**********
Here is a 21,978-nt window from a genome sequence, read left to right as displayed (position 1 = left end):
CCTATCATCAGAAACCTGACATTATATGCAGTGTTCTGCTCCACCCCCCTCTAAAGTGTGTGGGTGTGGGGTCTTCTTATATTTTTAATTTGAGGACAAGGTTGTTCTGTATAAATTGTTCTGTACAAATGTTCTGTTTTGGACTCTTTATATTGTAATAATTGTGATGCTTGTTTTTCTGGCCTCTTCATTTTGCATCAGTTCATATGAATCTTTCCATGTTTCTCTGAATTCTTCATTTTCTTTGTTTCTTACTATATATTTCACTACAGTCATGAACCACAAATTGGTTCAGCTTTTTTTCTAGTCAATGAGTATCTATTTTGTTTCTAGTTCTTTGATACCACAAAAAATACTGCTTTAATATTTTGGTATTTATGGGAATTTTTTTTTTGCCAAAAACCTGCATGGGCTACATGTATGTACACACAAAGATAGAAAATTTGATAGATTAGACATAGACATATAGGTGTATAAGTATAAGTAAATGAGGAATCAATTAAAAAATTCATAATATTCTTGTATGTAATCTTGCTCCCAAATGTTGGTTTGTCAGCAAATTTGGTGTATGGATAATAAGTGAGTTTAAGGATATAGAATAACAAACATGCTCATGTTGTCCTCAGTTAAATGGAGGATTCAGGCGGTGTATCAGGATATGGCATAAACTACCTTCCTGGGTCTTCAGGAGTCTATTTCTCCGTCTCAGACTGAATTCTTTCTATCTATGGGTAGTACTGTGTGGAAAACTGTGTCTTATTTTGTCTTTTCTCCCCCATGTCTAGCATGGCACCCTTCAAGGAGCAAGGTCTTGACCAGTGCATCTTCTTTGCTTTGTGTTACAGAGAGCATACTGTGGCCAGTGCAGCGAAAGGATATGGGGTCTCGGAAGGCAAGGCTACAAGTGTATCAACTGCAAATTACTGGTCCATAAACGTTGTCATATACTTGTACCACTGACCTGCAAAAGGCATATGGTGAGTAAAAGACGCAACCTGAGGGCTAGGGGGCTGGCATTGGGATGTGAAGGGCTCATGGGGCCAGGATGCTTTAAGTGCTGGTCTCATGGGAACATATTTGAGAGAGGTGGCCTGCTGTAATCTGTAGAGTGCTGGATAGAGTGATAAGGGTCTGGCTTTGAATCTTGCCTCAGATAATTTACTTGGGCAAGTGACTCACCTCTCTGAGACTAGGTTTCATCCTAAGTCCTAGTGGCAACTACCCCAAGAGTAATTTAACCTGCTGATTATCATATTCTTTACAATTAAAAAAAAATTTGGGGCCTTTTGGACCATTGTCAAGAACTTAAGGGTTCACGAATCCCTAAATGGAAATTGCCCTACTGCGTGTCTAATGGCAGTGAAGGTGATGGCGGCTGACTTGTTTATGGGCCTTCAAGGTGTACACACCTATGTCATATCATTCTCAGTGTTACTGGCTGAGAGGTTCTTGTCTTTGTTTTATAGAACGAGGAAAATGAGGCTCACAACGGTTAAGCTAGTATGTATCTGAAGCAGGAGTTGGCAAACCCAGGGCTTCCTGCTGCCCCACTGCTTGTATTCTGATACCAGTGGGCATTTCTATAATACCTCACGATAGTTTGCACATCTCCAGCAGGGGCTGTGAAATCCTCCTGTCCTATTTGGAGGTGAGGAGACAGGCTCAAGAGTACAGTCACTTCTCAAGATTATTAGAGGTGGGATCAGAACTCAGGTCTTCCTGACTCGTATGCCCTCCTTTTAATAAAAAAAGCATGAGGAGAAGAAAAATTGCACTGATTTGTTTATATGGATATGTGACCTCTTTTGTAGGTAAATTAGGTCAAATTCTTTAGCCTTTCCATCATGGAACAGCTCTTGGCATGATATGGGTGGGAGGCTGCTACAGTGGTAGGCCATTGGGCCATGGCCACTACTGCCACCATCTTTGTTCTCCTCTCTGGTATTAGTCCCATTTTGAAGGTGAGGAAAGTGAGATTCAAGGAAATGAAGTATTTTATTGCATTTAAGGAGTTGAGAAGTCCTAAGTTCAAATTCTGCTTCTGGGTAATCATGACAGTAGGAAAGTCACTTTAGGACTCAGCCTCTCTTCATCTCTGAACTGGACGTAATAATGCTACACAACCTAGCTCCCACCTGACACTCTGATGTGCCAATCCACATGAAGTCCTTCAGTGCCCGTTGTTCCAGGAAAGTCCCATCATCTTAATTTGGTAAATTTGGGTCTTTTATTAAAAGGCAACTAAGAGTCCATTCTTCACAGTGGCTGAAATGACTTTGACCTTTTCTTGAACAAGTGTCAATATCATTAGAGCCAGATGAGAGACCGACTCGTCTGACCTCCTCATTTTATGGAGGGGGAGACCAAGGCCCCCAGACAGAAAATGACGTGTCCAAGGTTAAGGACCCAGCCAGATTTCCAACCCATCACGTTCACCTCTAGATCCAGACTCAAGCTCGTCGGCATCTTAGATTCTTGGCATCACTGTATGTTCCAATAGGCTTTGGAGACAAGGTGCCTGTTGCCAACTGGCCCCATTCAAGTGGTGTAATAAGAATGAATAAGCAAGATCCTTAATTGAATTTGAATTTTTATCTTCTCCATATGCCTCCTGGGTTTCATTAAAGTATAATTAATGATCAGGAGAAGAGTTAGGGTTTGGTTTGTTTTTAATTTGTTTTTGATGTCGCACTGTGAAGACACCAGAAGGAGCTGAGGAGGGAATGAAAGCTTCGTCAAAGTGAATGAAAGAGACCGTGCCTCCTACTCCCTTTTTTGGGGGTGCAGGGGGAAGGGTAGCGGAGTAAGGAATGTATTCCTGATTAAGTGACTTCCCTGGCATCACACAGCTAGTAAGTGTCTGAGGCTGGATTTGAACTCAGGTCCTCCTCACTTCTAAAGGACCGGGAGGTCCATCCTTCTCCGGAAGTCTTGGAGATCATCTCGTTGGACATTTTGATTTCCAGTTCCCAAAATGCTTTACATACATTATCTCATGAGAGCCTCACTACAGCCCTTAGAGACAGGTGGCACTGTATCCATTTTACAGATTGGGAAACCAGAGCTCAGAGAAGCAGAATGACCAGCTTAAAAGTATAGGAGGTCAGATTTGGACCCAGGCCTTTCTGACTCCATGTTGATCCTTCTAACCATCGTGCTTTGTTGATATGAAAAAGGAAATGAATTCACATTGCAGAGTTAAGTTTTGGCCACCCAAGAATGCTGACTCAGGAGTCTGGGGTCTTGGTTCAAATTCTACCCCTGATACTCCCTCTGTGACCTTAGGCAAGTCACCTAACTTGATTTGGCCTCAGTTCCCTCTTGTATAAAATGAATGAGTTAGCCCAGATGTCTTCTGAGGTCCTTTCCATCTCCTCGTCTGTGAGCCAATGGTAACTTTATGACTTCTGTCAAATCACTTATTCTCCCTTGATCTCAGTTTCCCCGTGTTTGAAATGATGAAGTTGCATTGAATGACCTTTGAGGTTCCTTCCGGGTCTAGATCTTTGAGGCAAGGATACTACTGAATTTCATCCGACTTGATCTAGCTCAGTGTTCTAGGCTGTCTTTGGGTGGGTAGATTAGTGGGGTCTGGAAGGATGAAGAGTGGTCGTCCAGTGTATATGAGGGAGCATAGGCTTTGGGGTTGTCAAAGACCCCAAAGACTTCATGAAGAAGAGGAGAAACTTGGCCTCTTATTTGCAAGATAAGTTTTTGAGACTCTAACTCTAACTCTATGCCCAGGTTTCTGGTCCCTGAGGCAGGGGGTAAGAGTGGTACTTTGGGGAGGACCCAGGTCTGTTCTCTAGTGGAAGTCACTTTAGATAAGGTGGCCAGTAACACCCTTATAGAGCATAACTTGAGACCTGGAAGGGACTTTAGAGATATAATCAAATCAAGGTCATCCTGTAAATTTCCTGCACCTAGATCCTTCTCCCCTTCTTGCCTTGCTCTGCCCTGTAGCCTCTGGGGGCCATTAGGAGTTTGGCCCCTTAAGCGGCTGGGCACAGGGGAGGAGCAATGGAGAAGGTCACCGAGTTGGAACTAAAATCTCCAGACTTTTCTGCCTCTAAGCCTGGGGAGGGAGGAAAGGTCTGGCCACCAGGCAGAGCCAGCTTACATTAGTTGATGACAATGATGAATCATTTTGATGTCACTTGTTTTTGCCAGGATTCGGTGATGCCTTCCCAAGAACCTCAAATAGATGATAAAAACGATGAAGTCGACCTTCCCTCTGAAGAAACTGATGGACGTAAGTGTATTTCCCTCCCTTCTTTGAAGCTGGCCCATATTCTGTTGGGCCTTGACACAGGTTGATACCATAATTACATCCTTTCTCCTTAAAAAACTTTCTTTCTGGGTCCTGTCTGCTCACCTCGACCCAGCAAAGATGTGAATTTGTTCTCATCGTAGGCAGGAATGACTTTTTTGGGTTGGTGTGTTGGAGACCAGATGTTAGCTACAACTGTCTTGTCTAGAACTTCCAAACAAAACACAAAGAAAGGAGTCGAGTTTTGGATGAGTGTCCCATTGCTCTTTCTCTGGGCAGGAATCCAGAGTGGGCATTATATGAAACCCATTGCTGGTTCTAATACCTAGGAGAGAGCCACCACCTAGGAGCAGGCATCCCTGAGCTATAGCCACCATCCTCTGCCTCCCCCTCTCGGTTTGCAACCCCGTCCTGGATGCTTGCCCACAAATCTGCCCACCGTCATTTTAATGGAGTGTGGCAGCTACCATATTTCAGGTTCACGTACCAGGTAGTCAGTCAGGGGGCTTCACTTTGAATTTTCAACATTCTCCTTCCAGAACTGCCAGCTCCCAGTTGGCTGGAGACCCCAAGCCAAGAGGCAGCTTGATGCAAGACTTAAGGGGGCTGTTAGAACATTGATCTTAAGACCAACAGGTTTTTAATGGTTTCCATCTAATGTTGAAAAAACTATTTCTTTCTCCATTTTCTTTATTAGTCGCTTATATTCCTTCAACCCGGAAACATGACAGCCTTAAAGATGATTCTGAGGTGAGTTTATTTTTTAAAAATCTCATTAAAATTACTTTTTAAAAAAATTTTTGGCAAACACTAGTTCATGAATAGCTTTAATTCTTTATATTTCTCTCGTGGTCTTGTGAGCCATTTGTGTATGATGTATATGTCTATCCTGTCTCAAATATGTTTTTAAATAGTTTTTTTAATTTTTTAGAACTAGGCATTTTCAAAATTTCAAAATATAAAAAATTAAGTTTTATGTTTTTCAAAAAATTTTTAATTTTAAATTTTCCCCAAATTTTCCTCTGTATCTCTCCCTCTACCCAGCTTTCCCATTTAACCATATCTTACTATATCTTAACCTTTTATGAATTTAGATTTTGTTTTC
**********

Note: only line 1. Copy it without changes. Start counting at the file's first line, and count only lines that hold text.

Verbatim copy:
Here is a 21,978-nt window from a genome sequence, read left to right as displayed (position 1 = left end):